Medical Microbiology

Our Medical Microbiology Residency Program currently offers a 5-year program which is accredited by the Royal College of Physicians and Surgeons of Canada.

Program Highlights


I think that most people who pursue pathology as a career must be detectives at heart. We enjoy the hunt for the answer, ‘why is this person sick?’ There is so much satisfaction in finding the answer and knowing that now they can be helped.

Dr. Farhan Khan joined the Pathology Department’s five-year residency training program after transferring from Dalhousie’s family medicine residency training. He received his MD from Dalhousie in 2016, after receiving a BSc and MSc in microbiology and immunology, also from Dal.

“In family medicine, I realized how much I enjoy the diagnostic process,” he says.

That’s why Dr. Khan chose medical microbiology, a field in which pathologists work directly with patients in infectious diseases clinics. “These are often complex cases where we meet with the patient for an hour,” he says. “This provides an opportunity for a deeper relationship with them.”

Most areas of pathology do not involve direct patient contact but play a vital role in patient health and wellbeing by providing attending physicians with crucial information.

“In one patient thought to have metastatic pancreatic cancer, we discovered it was not actually cancer… it was tuberculosis that had invaded his pancreas and gut,” recounts Dr. Khan. “This finding dramatically changes his medical management and relieves him of that death sentence.”

As a resident in Medical Microbiology, Dr. Khan does rotations in bacteriology, mycology, virology, parasitology, infection control, public health, and antimicrobial stewardship, among others.

“We are trying to narrow the field of possible antibiotic prescriptions to those that will truly work for that patient,” explains Dr. Khan of the antimicrobial stewardship rotation. “We culture patient specimens and then test various antibiotics to see which work the best for this particular infection in this particular patient, and then advise the attending physician. The goal is twofold: to effectively treat the patient, while minimizing the chances of them developing an antibiotic-resistant infection by taking antibiotics that don’t work.”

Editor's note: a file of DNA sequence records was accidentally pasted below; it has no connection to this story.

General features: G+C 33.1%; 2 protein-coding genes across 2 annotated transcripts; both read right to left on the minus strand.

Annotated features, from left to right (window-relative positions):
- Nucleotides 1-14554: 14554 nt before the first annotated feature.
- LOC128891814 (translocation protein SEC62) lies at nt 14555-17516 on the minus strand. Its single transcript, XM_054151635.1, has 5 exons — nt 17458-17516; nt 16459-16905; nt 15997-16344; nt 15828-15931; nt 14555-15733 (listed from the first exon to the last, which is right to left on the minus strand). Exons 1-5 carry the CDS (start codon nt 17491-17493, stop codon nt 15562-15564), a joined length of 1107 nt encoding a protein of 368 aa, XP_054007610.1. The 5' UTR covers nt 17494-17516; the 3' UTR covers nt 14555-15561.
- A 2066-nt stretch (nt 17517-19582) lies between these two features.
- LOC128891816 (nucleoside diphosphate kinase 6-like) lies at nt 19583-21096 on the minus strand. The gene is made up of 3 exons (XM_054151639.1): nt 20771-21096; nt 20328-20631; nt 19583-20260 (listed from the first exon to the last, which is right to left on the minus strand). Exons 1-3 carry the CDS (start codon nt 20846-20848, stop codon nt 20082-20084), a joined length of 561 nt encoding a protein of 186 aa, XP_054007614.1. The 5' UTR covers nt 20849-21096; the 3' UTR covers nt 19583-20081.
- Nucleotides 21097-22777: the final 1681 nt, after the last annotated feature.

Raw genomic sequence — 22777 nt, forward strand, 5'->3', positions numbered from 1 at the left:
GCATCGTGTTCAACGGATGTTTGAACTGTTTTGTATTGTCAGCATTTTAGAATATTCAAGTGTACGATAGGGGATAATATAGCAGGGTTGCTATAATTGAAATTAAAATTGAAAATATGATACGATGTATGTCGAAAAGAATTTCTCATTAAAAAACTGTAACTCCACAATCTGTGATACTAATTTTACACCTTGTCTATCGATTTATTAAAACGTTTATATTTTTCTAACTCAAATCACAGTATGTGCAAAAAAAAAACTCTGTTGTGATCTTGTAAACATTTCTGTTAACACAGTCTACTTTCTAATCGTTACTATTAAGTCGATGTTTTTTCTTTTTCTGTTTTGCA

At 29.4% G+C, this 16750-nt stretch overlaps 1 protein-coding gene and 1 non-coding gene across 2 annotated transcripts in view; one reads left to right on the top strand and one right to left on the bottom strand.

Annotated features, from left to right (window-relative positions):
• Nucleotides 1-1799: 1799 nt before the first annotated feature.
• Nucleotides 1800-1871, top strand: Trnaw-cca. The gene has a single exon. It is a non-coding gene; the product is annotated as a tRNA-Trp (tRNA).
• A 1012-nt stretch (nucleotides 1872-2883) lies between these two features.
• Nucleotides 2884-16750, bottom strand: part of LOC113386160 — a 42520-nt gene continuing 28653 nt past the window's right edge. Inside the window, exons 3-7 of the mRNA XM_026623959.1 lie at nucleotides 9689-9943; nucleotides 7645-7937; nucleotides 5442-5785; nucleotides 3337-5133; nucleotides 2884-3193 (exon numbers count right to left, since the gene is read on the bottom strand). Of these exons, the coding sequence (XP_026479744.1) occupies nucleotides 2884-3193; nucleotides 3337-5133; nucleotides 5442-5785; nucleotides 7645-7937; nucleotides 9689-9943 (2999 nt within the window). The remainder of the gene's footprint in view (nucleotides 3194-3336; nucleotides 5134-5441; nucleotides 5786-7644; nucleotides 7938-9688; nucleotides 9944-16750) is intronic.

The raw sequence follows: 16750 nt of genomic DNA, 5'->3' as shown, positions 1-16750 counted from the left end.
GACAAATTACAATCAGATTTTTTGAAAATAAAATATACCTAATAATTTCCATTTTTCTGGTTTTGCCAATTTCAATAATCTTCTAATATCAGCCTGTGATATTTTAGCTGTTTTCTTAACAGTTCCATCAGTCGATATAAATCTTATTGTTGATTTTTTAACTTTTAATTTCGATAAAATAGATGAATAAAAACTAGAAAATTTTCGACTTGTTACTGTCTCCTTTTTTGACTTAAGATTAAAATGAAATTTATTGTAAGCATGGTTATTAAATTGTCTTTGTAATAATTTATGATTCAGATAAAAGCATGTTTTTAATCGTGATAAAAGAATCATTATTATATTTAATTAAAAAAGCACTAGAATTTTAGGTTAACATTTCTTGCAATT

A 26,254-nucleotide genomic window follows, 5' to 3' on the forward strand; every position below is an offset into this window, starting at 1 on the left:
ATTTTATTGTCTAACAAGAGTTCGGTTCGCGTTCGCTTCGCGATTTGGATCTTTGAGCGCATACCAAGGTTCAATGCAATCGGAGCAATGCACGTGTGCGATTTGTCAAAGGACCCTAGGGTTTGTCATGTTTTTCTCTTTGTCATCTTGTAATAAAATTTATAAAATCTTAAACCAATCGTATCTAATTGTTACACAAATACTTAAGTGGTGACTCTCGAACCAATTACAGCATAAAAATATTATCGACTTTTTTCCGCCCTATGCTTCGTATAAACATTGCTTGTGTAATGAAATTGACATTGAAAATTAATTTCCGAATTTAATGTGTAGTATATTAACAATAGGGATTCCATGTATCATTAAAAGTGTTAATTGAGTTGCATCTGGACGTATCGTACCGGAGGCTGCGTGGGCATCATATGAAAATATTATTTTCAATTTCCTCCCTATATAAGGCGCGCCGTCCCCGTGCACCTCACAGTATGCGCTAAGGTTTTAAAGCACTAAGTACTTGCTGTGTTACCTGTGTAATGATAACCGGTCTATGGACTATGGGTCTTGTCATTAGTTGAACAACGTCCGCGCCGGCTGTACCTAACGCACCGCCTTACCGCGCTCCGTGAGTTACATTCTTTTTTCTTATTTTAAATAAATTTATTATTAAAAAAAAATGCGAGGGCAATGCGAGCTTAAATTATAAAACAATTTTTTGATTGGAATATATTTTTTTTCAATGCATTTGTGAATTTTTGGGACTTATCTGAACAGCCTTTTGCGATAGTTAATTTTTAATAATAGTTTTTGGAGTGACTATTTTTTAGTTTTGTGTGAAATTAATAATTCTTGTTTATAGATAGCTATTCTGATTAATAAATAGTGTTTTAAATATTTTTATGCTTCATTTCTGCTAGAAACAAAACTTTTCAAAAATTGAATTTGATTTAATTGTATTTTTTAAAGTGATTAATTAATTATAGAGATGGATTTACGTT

A typical day for Dr. Khan and his Medical Microbiology resident colleagues begins with day call responsibilities at 8 a.m. “It is a great opportunity to learn the impact our work has on patient care,” he says. “We receive questions from physicians about lab results and, through our conversations, we help them interpret the results in their patient’s context and assist them in diagnosing and treating their patient.”

Twice a day, the pathology residents do rounds through the Microbiology Lab. Residents also attend specialty clinics and academic teaching sessions to round out their knowledge and experience. In third year, they do a longitudinal infectious diseases clinic once a week. “We see a lot of patients with rare infections,” notes Dr. Khan. “It is both intensely interesting and deeply satisfying to solve these mysteries and help patients get better.”

What you'll learn

During the first year of this five-year residency program, you will do 12 months of clinical rotations. Although flexible, your PGY1 year is designed to provide a broad experience and will typically have rotations from internal medicine and its subspecialties, general surgery, pediatrics and intensive care.

In PGY2-5, you will spend 24 months in the microbiology laboratory rotating through the various disciplines. You will also spend 12 months in infectious diseases training, including two months in pediatric infectious disease and medical microbiology. The additional 12 months of your training is flexible and will be tailored to your ultimate career goals, which might include subspecialization in a particular area of microbiology, further clinical training or research. You’ll also work towards the goals and objectives outlined by the Royal College and for each of the specific residency rotations.


How to apply

We currently do not have internal funding for the five-year Medical Microbiology Residency Program as part of the Canadian Resident Matching Service (CaRMS), but we will offer the program to qualified candidates who are externally funded.

Contact information

Medical Microbiology Residency Program Director
Dr. Ian Davis
Medical Microbiology Education Program Administrator
Susan Brushett